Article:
In this article you'll learn how to conduct values-based performance reviews. We'll also provide a free template to use during the review process.
Free Values-Based Performance Review Template
Why Values-Based Reviews Matter
Values-based reviews are an excellent way to examine an employee’s performance relative to a company’s chosen values. These reviews reinforce the values that your company wishes to uphold. Using these reviews creates a more ingrained company culture.
A company culture based on shared values is proven to be beneficial for increased productivity. Data from Harvard Business Review shows that positive workplaces have 33% less healthcare spending and less turnover. Positive company culture boosts engagement, leading to more satisfied employees and clients.
Companies have started to understand that positive company values boost worker health and productivity. These same businesses are now incorporating company values into performance reviews. This process helps HR and leadership see how productive an employee has been and how they are contributing to a positive working environment.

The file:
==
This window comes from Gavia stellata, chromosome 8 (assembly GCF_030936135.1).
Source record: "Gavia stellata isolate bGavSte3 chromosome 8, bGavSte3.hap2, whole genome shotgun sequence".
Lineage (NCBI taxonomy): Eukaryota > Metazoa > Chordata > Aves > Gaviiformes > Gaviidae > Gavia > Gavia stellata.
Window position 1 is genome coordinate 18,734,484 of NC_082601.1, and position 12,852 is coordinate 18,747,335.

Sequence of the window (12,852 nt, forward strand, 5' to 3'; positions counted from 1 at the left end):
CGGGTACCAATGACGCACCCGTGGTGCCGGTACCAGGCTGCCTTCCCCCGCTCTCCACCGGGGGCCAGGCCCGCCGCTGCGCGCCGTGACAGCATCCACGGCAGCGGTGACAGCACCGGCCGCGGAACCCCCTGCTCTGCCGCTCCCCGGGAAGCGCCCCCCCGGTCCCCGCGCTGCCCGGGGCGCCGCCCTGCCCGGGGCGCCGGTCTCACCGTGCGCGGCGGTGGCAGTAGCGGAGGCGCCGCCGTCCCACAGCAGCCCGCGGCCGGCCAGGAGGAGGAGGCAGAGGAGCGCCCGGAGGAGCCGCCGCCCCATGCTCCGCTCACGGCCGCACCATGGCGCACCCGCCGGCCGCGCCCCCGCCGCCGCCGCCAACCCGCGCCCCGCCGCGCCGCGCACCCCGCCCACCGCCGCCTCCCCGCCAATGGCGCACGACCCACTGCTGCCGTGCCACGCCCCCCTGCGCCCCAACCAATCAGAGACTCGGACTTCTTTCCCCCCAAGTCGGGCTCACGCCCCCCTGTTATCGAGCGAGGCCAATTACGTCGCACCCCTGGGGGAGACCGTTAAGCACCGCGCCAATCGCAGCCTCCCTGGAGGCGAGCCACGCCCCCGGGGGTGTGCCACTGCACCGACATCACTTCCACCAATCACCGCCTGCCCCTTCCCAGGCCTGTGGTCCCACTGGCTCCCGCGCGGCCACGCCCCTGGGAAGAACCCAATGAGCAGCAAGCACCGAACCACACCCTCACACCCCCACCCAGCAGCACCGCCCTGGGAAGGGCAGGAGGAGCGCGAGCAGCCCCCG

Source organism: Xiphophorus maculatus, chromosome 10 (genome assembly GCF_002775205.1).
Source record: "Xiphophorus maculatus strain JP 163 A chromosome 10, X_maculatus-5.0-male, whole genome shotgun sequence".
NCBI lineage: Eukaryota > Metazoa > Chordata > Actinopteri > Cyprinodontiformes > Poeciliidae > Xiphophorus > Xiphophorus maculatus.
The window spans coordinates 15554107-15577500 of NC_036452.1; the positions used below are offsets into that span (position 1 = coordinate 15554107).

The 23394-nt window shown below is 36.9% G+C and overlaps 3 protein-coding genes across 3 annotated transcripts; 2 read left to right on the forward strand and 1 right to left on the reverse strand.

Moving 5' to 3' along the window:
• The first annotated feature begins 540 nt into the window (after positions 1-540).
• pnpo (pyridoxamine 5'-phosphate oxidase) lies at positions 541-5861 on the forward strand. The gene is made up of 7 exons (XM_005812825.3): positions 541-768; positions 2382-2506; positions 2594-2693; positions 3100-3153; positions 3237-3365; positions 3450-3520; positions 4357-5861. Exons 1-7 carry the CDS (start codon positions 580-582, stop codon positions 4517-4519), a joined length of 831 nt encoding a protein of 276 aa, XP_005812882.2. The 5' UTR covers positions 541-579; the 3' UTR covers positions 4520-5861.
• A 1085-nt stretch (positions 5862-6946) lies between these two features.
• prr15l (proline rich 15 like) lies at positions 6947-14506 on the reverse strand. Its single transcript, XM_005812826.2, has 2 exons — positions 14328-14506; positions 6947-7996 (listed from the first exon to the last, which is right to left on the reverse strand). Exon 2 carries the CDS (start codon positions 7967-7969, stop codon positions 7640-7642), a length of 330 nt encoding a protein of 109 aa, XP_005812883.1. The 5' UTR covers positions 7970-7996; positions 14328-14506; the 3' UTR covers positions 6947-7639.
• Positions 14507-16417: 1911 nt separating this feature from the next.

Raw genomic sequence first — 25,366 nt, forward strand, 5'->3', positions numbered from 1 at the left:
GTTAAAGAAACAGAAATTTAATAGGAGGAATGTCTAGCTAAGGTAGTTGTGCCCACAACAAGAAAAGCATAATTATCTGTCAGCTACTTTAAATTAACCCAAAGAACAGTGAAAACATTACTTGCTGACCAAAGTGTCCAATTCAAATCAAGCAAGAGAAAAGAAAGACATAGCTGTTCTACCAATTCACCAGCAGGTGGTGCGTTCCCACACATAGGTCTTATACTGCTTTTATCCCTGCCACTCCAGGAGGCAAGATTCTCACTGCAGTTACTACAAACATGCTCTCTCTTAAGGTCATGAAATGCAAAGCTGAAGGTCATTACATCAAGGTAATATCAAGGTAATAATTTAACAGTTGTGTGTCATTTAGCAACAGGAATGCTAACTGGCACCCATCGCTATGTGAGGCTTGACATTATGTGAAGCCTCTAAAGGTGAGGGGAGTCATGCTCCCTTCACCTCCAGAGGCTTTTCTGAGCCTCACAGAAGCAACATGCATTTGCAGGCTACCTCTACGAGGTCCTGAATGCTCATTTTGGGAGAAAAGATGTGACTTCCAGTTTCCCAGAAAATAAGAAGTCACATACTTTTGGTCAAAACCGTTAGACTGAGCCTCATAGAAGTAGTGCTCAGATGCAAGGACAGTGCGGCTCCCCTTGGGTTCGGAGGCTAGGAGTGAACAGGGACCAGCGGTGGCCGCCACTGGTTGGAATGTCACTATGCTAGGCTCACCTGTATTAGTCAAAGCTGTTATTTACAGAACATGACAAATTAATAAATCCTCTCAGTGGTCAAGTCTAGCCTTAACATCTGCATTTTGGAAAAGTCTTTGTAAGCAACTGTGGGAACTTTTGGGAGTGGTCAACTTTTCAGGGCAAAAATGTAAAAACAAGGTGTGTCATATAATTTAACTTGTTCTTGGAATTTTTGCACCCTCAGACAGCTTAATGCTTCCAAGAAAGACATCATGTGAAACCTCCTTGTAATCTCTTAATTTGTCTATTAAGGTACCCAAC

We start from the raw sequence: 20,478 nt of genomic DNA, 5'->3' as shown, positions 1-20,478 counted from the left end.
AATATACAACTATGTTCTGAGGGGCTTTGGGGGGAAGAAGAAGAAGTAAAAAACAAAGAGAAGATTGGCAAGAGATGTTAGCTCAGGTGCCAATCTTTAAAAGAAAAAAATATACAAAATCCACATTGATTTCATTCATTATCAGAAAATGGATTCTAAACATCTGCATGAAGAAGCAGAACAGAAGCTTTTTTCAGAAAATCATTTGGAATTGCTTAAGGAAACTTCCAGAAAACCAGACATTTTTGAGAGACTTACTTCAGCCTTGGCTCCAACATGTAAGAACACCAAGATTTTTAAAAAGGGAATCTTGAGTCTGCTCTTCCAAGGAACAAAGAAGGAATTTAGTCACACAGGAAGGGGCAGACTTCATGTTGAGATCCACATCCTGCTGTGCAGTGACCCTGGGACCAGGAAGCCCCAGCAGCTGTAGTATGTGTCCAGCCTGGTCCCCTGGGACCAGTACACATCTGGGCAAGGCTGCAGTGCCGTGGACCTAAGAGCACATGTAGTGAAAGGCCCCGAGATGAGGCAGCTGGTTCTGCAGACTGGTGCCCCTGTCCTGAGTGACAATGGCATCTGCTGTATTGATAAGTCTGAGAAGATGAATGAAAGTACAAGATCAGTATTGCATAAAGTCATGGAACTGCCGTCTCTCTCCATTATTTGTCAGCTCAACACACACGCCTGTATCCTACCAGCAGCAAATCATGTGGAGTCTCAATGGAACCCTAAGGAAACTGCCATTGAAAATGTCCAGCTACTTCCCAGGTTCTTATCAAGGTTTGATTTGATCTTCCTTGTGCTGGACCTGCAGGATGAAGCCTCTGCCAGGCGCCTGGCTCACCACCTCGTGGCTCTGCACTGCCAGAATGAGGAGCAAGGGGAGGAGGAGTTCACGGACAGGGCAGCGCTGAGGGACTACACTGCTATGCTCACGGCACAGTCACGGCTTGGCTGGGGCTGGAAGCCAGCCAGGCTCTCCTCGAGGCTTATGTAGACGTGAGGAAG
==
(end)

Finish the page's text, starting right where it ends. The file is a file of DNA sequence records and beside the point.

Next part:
Determining your company’s core values
Determining your company’s core values should be a thoughtful process that has the buy-in of the entire leadership team. It must not only reflect the vision of the executive team but also be embraced by your whole workforce.
Your executive team may think, “working from 9 am to 11 pm will make us way more productive, let’s make ‘working late’ a core value.” However, your workforce may think, “yikes, it’s time to find a new job!”
So, how should you determine your company’s core values?
Examine what values your company already holds
This is a great first step and a way to get input from your entire workforce. Set up a series of workshops and small group meetings. Ask for honest feedback about values.
- What values do your employees hold?
- What values do they believe the organization embodies?
- What values do they believe the organization should hold